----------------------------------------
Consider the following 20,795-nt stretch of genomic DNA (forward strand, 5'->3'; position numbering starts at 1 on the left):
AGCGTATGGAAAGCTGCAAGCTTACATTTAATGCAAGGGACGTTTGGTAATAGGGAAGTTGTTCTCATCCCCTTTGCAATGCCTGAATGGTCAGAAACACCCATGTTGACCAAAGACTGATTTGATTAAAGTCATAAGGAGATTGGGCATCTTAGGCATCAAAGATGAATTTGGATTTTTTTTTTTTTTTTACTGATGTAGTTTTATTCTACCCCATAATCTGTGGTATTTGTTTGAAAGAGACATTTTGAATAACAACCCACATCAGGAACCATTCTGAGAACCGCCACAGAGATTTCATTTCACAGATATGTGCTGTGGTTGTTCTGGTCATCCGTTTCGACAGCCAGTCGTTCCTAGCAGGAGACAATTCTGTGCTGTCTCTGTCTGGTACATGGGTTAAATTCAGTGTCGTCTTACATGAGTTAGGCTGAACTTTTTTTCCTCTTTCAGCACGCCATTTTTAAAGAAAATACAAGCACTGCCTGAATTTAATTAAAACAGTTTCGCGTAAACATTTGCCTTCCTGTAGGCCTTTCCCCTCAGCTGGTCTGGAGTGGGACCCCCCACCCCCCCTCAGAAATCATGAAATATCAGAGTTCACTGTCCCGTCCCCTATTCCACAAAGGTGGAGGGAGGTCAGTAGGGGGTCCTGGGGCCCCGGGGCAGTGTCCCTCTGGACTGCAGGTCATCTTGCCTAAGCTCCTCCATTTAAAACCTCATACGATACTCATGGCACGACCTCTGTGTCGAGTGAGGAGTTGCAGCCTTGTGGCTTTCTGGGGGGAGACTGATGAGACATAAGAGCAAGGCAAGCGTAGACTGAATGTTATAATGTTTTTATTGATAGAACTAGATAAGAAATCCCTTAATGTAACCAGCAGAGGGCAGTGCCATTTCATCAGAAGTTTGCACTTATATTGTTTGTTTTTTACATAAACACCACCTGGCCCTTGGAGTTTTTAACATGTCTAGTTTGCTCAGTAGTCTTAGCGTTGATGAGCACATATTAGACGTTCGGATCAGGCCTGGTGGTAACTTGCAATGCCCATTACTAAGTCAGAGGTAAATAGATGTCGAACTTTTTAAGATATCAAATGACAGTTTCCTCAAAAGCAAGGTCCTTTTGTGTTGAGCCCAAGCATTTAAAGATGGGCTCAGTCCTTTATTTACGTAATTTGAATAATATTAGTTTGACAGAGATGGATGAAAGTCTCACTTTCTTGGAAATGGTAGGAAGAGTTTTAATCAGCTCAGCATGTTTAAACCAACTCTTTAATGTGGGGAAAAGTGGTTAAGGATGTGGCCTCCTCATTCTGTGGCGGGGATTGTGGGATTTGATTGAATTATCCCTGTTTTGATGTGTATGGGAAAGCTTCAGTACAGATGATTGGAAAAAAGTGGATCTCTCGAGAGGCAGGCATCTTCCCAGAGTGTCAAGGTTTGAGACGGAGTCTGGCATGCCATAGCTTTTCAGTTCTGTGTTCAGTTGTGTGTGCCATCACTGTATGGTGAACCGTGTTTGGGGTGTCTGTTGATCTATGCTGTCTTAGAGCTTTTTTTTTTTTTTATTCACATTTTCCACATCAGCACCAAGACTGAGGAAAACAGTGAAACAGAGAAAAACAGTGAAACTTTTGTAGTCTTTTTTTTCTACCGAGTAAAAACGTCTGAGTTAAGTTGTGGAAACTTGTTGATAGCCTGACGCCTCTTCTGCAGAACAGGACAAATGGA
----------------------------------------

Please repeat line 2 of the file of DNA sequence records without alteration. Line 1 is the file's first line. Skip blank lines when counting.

AGCGTATGGAAAGCTGCAAGCTTACATTTAATGCAAGGGACGTTTGGTAATAGGGAAGTTGTTCTCATCCCCTTTGCAATGCCTGAATGGTCAGAAACACCCATGTTGACCAAAGACTGATTTGATTAAAGTCATAAGGAGATTGGGCATCTTAGGCATCAAAGATGAATTTGGATTTTTTTTTTTTTTTTACTGATGTAGTTTTATTCTACCCCATAATCTGTGGTATTTGTTTGAAAGAGACATTTTGAATAACAACCCACATCAGGAACCATTCTGAGAACCGCCACAGAGATTTCATTTCACAGATATGTGCTGTGGTTGTTCTGGTCATCCGTTTCGACAGCCAGTCGTTCCTAGCAGGAGACAATTCTGTGCTGTCTCTGTCTGGTACATGGGTTAAATTCAGTGTCGTCTTACATGAGTTAGGCTGAACTTTTTTTCCTCTTTCAGCACGCCATTTTTAAAGAAAATACAAGCACTGCCTGAATTTAATTAAAACAGTTTCGCGTAAACATTTGCCTTCCTGTAGGCCTTTCCCCTCAGCTGGTCTGGAGTGGGACCCCCCACCCCCCCTCAGAAATCATGAAATATCAGAGTTCACTGTCCCGTCCCCTATTCCACAAAGGTGGAGGGAGGTCAGTAGGGGGTCCTGGGGCCCCGGGGCAGTGTCCCTCTGGACTGCAGGTCATCTTGCCTAAGCTCCTCCATTTAAAACCTCATACGATACTCATGGCACGACCTCTGTGTCGAGTGAGGAGTTGCAGCCTTGTGGCTTTCTGGGGGGAGACTGATGAGACATAAGAGCAAGGCAAGCGTAGACTGAATGTTATAATGTTTTTATTGATAGAACTAGATAAGAAATCCCTTAATGTAACCAGCAGAGGGCAGTGCCATTTCATCAGAAGTTTGCACTTATATTGTTTGTTTTTTACATAAACACCACCTGGCCCTTGGAGTTTTTAACATGTCTAGTTTGCTCAGTAGTCTTAGCGTTGATGAGCACATATTAGACGTTCGGATCAGGCCTGGTGGTAACTTGCAATGCCCATTACTAAGTCAGAGGTAAATAGATGTCGAACTTTTTAAGATATCAAATGACAGTTTCCTCAAAAGCAAGGTCCTTTTGTGTTGAGCCCAAGCATTTAAAGATGGGCTCAGTCCTTTATTTACGTAATTTGAATAATATTAGTTTGACAGAGATGGATGAAAGTCTCACTTTCTTGGAAATGGTAGGAAGAGTTTTAATCAGCTCAGCATGTTTAAACCAACTCTTTAATGTGGGGAAAAGTGGTTAAGGATGTGGCCTCCTCATTCTGTGGCGGGGATTGTGGGATTTGATTGAATTATCCCTGTTTTGATGTGTATGGGAAAGCTTCAGTACAGATGATTGGAAAAAAGTGGATCTCTCGAGAGGCAGGCATCTTCCCAGAGTGTCAAGGTTTGAGACGGAGTCTGGCATGCCATAGCTTTTCAGTTCTGTGTTCAGTTGTGTGTGCCATCACTGTATGGTGAACCGTGTTTGGGGTGTCTGTTGATCTATGCTGTCTTAGAGCTTTTTTTTTTTTTTATTCACATTTTCCACATCAGCACCAAGACTGAGGAAAACAGTGAAACAGAGAAAAACAGTGAAACTTTTGTAGTCTTTTTTTTCTACCGAGTAAAAACGTCTGAGTTAAGTTGTGGAAACTTGTTGATAGCCTGACGCCTCTTCTGCAGAACAGGACAAATGGA